Column: Lack of improvement passing becomes downfall for Gophers

David Nelson

It seemed all too ironic that on the day the Gophers faced off against one of the NCAA’s most potent rushing attacks, Minnesota showed just how putrid its passing offense could be.

The Gophers completed only five of 18 passing attempts and mustered just 95 yards through the air.

Against a Wisconsin team that has made Minnesota its personal punching bag for 11 consecutive seasons, that sort of performance wasn’t strong enough to overcome the Badgers.

“They were able to get some pressure on me,” redshirt sophomore quarterback Mitch Leidner told reporters after the game. “Their secondary did a good job downfield.”

While it would be easy for many fans and pundits to put the loss on the young quarterback’s shoulders, the Gophers’ struggles in other areas account for portions of the loss to the Badgers.

Minnesota’s struggles moving the ball vertically are especially concerning because they happened during the last game of the regular season.

Issues with the passing game were apparent in the first few games of the year.

The lack of improvement throwing the football over the course of 12 games was a storyline that flew under the radar during the season because of the Gophers’ vast improvement in other facets of their game.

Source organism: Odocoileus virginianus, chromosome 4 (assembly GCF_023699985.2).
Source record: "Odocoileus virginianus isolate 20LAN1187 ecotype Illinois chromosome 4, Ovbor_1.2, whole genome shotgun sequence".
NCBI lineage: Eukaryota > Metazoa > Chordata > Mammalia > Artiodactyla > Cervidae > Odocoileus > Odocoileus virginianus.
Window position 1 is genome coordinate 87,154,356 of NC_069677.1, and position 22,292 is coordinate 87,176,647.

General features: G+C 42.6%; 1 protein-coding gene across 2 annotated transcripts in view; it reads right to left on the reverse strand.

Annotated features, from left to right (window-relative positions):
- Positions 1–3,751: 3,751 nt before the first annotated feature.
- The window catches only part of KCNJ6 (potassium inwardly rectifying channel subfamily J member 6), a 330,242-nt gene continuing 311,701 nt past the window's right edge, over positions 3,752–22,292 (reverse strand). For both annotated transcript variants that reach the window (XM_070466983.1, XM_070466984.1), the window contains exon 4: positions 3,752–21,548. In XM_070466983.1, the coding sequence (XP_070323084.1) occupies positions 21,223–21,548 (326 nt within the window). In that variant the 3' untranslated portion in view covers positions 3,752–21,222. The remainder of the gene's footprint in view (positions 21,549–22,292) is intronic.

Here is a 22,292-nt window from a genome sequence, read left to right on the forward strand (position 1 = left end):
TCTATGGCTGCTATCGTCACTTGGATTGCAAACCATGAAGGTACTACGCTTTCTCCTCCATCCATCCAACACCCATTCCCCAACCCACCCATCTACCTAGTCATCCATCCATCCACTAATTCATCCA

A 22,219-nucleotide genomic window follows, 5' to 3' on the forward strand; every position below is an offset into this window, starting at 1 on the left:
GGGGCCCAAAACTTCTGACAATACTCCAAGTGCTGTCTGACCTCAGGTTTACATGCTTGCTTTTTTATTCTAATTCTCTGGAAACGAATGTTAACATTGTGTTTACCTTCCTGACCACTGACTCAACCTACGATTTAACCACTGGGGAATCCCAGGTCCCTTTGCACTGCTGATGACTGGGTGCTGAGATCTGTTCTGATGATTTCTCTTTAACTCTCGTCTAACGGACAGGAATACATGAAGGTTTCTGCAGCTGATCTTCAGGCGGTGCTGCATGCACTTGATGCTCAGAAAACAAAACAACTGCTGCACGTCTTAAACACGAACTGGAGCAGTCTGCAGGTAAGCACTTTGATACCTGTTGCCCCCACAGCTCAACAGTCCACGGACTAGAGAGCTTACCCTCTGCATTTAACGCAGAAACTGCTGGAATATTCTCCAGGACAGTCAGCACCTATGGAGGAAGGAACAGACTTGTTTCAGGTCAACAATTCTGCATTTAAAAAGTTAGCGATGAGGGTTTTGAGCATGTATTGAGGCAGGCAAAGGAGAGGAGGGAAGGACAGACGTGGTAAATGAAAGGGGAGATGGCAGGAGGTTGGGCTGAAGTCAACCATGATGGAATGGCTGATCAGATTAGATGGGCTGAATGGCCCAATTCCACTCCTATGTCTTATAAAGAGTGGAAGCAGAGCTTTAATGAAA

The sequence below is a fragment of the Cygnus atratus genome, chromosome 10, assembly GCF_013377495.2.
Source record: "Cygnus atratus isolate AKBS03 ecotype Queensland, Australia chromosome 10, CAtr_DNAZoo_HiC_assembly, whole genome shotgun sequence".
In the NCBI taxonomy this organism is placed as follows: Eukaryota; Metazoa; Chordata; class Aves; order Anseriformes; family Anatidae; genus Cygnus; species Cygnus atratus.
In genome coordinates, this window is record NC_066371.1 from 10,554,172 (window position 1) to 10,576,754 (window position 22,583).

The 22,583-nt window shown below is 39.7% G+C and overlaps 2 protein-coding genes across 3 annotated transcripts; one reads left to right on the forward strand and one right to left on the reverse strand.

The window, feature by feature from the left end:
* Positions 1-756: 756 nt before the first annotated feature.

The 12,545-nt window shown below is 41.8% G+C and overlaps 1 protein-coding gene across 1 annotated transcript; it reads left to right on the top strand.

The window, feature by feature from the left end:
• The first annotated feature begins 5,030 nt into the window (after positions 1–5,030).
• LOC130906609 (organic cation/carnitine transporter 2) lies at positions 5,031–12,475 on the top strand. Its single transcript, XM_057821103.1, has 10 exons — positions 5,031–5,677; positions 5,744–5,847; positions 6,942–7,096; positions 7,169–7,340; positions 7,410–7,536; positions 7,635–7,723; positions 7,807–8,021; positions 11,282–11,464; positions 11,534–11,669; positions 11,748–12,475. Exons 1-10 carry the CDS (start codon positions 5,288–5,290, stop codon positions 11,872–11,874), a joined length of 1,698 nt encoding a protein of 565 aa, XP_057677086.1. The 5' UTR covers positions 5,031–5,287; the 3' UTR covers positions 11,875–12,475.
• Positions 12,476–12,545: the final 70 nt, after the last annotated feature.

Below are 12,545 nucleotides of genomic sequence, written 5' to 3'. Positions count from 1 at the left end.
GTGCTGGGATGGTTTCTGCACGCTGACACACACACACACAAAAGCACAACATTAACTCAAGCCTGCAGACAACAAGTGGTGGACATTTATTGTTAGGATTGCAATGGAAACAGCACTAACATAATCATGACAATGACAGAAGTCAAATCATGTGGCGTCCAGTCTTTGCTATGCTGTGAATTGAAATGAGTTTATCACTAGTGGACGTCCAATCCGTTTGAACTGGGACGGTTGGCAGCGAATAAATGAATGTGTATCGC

But now that the issue stands front and center, it’s time someone takes responsibility for it.

Did the passing offense not improve because of the insurmountable pressure Leidner felt playing in the most important game of his career?

Was it because the receivers couldn’t get open or couldn’t make the catch?

Or was it because the coaching staff couldn’t find a way to get the most out of the redshirt sophomore quarterback?

Whatever the reason behind the struggle, it doesn’t really matter with just a bowl game remaining on the season’s schedule.

But the passing woes are something that must be resolved before Minnesota kicks off the 2015 season.

The more disturbing fact of this trend is the potential impact these struggles might have on recruiting.

It might be hard for head coach Jerry Kill to convince a pure pocket passer to come to Minnesota after the Gophers finished dead last in the Football Bowl Subdivision in passing.

That’s not to say recruits won’t be enticed by the vast improvements Minnesota made this season — there is plenty to be excited about after the 8-4 season.

But ultimately, the lack of development in one of the most important facets of the offense became the downfall for Minnesota, and it’s one of the reasons the Gophers aren’t heading to Indianapolis for the Big Ten championship game.